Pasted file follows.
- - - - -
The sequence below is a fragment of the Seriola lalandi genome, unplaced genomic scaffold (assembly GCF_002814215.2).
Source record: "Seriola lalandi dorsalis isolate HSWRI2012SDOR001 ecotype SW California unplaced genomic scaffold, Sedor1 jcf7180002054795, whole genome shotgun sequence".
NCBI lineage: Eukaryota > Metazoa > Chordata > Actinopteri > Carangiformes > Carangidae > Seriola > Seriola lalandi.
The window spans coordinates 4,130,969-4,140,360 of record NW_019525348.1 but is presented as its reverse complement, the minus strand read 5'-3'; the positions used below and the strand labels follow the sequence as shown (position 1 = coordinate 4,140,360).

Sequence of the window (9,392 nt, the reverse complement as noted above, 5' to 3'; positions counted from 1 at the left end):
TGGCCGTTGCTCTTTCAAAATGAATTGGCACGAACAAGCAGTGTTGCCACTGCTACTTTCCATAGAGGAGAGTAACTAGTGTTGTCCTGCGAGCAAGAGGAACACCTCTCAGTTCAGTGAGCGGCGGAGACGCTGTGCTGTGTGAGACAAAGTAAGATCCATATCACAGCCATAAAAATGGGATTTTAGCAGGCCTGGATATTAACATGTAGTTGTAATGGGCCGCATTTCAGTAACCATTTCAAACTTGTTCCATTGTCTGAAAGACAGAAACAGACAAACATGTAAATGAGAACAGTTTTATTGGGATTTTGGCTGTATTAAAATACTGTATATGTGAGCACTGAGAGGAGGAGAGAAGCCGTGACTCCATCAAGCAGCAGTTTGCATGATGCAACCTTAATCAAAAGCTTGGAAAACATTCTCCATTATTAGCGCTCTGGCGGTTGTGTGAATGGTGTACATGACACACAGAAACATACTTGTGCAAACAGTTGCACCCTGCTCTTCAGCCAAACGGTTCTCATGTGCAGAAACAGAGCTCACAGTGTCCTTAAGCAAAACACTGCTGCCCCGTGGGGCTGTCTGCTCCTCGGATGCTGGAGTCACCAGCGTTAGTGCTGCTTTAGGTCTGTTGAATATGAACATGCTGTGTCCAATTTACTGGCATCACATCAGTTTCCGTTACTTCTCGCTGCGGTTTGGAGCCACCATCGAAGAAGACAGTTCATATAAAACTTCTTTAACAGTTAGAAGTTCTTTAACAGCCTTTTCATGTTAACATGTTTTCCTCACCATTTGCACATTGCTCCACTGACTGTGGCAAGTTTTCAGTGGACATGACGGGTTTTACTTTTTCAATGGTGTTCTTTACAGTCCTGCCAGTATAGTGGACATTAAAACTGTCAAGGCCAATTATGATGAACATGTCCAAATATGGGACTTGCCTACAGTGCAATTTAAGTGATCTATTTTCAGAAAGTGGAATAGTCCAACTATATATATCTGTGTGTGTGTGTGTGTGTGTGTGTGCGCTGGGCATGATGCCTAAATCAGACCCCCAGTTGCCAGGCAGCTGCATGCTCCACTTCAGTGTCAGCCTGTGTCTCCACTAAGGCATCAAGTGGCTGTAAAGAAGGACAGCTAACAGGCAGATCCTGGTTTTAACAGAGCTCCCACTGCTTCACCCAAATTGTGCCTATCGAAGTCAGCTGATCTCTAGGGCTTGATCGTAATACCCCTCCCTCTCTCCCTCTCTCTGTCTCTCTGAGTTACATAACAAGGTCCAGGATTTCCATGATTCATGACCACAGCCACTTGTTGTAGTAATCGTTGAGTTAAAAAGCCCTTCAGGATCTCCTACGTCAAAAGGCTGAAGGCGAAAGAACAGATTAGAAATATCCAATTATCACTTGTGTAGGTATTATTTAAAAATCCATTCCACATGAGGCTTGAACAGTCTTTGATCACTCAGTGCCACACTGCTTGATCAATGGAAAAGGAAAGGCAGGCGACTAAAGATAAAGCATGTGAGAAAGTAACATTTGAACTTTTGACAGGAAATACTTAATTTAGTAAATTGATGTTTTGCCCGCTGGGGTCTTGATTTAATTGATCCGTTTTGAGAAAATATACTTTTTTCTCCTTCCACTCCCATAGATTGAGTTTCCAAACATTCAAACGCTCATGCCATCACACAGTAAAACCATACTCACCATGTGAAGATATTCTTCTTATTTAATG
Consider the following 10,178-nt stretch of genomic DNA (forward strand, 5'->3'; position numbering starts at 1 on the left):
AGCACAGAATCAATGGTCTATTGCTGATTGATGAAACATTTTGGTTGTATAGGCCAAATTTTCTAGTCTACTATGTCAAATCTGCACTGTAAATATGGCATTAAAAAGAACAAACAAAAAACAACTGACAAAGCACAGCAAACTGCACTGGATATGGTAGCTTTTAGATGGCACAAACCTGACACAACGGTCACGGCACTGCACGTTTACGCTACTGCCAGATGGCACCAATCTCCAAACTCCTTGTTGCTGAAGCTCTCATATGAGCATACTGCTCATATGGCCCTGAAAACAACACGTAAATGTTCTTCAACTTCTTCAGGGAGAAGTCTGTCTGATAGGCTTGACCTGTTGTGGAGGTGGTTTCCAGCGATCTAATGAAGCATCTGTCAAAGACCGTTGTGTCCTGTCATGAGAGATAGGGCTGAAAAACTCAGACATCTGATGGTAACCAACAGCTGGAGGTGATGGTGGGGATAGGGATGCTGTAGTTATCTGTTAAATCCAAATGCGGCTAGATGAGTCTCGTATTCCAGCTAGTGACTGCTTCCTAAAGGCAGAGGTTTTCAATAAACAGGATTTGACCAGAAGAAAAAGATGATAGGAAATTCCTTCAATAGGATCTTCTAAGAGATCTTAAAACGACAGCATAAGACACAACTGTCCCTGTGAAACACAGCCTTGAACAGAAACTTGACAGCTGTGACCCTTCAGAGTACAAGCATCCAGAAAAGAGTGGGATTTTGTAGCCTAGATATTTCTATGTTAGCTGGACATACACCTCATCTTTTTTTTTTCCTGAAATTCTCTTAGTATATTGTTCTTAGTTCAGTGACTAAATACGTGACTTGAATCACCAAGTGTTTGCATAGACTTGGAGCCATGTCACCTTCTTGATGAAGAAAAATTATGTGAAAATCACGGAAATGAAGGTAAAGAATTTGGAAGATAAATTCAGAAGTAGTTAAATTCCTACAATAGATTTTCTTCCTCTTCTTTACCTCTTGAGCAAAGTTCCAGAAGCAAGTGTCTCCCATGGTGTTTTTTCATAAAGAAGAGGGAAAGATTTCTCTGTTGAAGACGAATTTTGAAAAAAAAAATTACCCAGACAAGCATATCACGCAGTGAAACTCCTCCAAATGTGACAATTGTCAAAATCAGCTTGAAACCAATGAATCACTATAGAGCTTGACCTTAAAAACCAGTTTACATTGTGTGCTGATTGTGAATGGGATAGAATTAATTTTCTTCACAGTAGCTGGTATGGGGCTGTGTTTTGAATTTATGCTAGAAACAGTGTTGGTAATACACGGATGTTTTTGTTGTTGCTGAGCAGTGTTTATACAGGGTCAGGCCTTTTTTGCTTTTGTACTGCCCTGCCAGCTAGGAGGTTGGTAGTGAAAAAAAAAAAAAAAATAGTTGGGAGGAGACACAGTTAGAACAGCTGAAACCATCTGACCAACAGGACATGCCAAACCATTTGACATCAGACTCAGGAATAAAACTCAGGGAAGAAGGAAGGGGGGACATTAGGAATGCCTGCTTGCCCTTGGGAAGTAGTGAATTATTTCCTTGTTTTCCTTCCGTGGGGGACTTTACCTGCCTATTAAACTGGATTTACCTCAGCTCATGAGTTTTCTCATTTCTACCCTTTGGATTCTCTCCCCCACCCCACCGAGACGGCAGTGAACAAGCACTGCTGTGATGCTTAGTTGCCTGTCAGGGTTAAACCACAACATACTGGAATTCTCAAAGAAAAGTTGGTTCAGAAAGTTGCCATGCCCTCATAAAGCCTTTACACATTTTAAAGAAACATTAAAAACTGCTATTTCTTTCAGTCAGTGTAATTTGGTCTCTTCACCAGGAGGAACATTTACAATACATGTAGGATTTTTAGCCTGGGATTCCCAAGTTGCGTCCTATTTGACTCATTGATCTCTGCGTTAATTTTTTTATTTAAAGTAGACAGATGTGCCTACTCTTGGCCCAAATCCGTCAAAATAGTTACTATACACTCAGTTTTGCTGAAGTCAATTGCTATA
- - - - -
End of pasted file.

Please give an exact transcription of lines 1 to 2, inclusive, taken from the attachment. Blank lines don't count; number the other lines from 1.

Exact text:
The sequence below is a fragment of the Seriola lalandi genome, unplaced genomic scaffold (assembly GCF_002814215.2).
Source record: "Seriola lalandi dorsalis isolate HSWRI2012SDOR001 ecotype SW California unplaced genomic scaffold, Sedor1 jcf7180002054795, whole genome shotgun sequence".